The phrase “history repeats itself” is tossed around frequently and when CDs took over as the main way to consume music in the 90s, no one ever thought that phrase would apply to vinyl. Fast forward to the modern day and vinyl LPs are making an unpredictable resurgence over the past decade, hitting a new high in 2021. Vinyl made up 11% of music sales last year, bringing in a reported $1 billion in total sales.
With vinyl steadily rising over the last decade, your local record shop is getting more and more crowded every year. These once hallowed grounds are now filled with new life and the shelves are stocked with multiple color variants of your favorite album of the year. Whether you’re stocking up on classics or starting up a new collection, local record stores are the backbone to any good vinyl collection.
Vinyl Lives is Glide’s look into record shops around the country, highlighting hidden gems and popular local spots. In this edition, we cover Turn It Up Records, a fiercely independent operation with a select three shops located along the I-91 corridor between Northampton, MA, and Brattleboro, VT. Turn it Up specializes in discounted physical music and has a rotating supply of used LPs and CDs. We had a chance to talk to founder Patrick Pezzati about his aptly named records shops.
What is the short history of Tun It Up! & how much of your stock is new vs old?
The first Turn It Up! opened at our current location in Northampton, MA on November 24, 1995. The idea came from a conversation between Patrick Pezzati and Chandra Hancock, record shop veterans of several years, lamenting the standard blandness of local shops in the area. From the beginning, the idea was to offer an alternative to the $18+ CD that all local indie shops specialized in. We decided to offer only used or overstock titles so that we could keep the price around $8 a disc. We also wanted to combine indie shop know-how with chain store friendliness.
Other than your own store, what and where is the greatest record store shopping experience you ever had? What is your greatest $1 bin find?
My greatest experiences mostly involved hole-in-the-wall used shops in Boston, New York, etc, though I did enjoy Tower Records a lot as a consumer, though my entrepreneur’s brain cringed at the insane overhead costs they must have had.
Best $1 bin finds are too many to list because I’ve bought everything from original Great White Wonder bootlegs to original jazz rarities for about 50 cents over the years. I’ve also dug up some great treasures in pallets of overstock, from Bear Family box sets to Japanese Blue Note CDs.
Do you have a cheap bin and what do you typically find in there?
Of course, and people have found treasures in there because we make mistakes! I’ve found some gold in there myself!
What used record do you hope to never have to see or listen to again?
It’s funny because many records that used to be rejected now sell quite well. Cat Stevens is an example. There are many artists that I might not remember fondly – lots of 80s pop music, for example – but young kids are now buying. So I’m never going to wish that people don’t buy something. Personally, though, I hope to never have to hear the Dave Matthews Band again.
How has the backup at pressing plants affected what release day means and has there been any sort of backlash about this?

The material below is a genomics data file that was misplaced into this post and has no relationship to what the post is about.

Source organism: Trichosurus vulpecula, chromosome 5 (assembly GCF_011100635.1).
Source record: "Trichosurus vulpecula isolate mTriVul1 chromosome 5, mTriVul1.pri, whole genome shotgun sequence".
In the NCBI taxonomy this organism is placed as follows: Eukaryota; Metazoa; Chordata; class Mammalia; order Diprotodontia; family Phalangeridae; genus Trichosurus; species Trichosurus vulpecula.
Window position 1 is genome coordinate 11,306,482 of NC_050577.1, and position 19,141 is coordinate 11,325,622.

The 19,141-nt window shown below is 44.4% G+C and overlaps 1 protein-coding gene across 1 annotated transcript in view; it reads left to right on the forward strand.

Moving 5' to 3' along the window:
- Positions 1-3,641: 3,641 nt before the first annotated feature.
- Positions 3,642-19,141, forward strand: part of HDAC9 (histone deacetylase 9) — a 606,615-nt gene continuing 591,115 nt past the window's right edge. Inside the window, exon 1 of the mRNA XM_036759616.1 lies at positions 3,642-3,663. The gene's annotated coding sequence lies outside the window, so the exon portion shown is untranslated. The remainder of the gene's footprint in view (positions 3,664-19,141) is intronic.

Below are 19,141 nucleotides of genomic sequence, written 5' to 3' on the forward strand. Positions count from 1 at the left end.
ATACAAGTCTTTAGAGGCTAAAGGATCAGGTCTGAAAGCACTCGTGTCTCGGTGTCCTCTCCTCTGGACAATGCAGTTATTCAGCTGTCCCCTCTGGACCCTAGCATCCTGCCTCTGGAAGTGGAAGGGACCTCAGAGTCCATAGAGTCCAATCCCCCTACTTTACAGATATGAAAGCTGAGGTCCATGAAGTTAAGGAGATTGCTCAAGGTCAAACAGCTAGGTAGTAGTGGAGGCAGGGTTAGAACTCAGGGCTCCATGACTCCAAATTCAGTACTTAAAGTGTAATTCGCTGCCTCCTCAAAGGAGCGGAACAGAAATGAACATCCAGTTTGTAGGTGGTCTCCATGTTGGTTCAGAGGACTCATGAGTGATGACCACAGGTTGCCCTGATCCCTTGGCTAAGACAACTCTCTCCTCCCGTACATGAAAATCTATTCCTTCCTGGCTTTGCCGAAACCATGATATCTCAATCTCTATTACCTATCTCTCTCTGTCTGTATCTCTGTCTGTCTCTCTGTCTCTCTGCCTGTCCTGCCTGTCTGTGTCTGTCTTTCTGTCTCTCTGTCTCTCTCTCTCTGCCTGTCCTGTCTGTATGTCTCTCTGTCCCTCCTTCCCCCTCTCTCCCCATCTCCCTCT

Not sure about backlash because our customers understand, but of course. Luckily for us we have consciously stayed away from being a “new release” oriented shop so we’ve not had to deal with a mad rush for any hit records.
Thoughts on CDs making a small comeback in the last year?
I love CDs and never stopped listening to them or buying them. My first record store job was at Discount Records in Harvard Square in April 1986. When I started, we had 95% vinyl and a small bin of CDs. By the end of ’86 it was reversed. While I love vinyl, I also get why people were really attracted to CDs. Now we see young people come in and buy, say, the Beatles on LP but Pearl Jam on CD because it’s $5-$8 while the record costs a lot more.
You’d be surprised to know but we sell a lot of __
Many artists that aren’t necessarily “hip”, whether it’s mid-70s stuff like James Taylor or Cat Stevens or mid-90s stuff like Cranberries or even Britney Spears. Lately, Joan Baez has been selling well again, as have musicals. We’ve always sold all genres and all formats and tried to avoid getting pigeonholed and only appealing to a certain type of buyer.
What has been your top-selling record this year so far?
Probably Kendrick Lamar but we don’t really sell “hits”. The last time we sold over 20 copies of a new record it was then 79-year-old Bob Dylan’s latest.
What labels do you find consistently put out the best product in terms of packaging?
Light In The Attic is great. Numero Group too.
As a store, what record labels do you feel best represents what you try to curate?
4 Men With Beards and Stones Throw Records are two labels we’ve been stocking a lot lately, in addition to the aforementioned Light In The Attic and Numero Group.
What is the most expensive record in your store right now?
We have an Eric B and Rakim set that’s $160.
Have you had any in-store signings or performances? What are some of the more memorable ones you’ve had?
We’ve had some great ones, even though the Northampton shop is quite small so we can’t fit more than a small combo. Local favorites the Stone Coyotes were one of the best. We had Josh Ritter play for about eight people in the Northampton shop, staff included. Rough Francis had a great show in Brattleboro, as did Sunburned Hand of the Man. and Doug Paisley.
Check out the extensive selection of collectible LPs and CDs at Turn It Up’s Discogs store by clicking here